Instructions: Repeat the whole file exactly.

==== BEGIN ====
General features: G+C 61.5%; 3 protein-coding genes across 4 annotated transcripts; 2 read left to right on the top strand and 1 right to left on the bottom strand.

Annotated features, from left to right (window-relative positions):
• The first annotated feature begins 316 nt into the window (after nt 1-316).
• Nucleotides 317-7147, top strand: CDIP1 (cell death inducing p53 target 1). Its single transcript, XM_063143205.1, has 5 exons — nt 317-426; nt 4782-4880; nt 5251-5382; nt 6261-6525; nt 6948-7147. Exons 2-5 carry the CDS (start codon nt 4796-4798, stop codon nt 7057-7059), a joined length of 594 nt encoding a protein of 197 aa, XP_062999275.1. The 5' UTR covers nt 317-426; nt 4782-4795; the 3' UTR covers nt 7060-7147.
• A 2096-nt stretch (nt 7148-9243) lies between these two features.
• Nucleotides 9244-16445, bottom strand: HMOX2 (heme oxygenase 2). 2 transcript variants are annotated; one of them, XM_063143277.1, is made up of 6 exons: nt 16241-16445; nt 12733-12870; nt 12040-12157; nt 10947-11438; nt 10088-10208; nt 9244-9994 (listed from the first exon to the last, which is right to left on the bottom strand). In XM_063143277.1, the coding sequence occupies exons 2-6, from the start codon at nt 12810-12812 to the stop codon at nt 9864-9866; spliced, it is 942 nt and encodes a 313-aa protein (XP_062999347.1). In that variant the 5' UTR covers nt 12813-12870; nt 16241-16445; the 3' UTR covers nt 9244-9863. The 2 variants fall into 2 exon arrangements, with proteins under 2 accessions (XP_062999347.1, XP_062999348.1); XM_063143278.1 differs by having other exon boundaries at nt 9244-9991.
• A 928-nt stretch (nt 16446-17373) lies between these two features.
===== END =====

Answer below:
General features: G+C 61.5%; 3 protein-coding genes across 4 annotated transcripts; 2 read left to right on the top strand and 1 right to left on the bottom strand.

Annotated features, from left to right (window-relative positions):
• The first annotated feature begins 316 nt into the window (after nt 1-316).
• Nucleotides 317-7147, top strand: CDIP1 (cell death inducing p53 target 1). Its single transcript, XM_063143205.1, has 5 exons — nt 317-426; nt 4782-4880; nt 5251-5382; nt 6261-6525; nt 6948-7147. Exons 2-5 carry the CDS (start codon nt 4796-4798, stop codon nt 7057-7059), a joined length of 594 nt encoding a protein of 197 aa, XP_062999275.1. The 5' UTR covers nt 317-426; nt 4782-4795; the 3' UTR covers nt 7060-7147.
• A 2096-nt stretch (nt 7148-9243) lies between these two features.
• Nucleotides 9244-16445, bottom strand: HMOX2 (heme oxygenase 2). 2 transcript variants are annotated; one of them, XM_063143277.1, is made up of 6 exons: nt 16241-16445; nt 12733-12870; nt 12040-12157; nt 10947-11438; nt 10088-10208; nt 9244-9994 (listed from the first exon to the last, which is right to left on the bottom strand). In XM_063143277.1, the coding sequence occupies exons 2-6, from the start codon at nt 12810-12812 to the stop codon at nt 9864-9866; spliced, it is 942 nt and encodes a 313-aa protein (XP_062999347.1). In that variant the 5' UTR covers nt 12813-12870; nt 16241-16445; the 3' UTR covers nt 9244-9863. The 2 variants fall into 2 exon arrangements, with proteins under 2 accessions (XP_062999347.1, XP_062999348.1); XM_063143278.1 differs by having other exon boundaries at nt 9244-9991.
• A 928-nt stretch (nt 16446-17373) lies between these two features.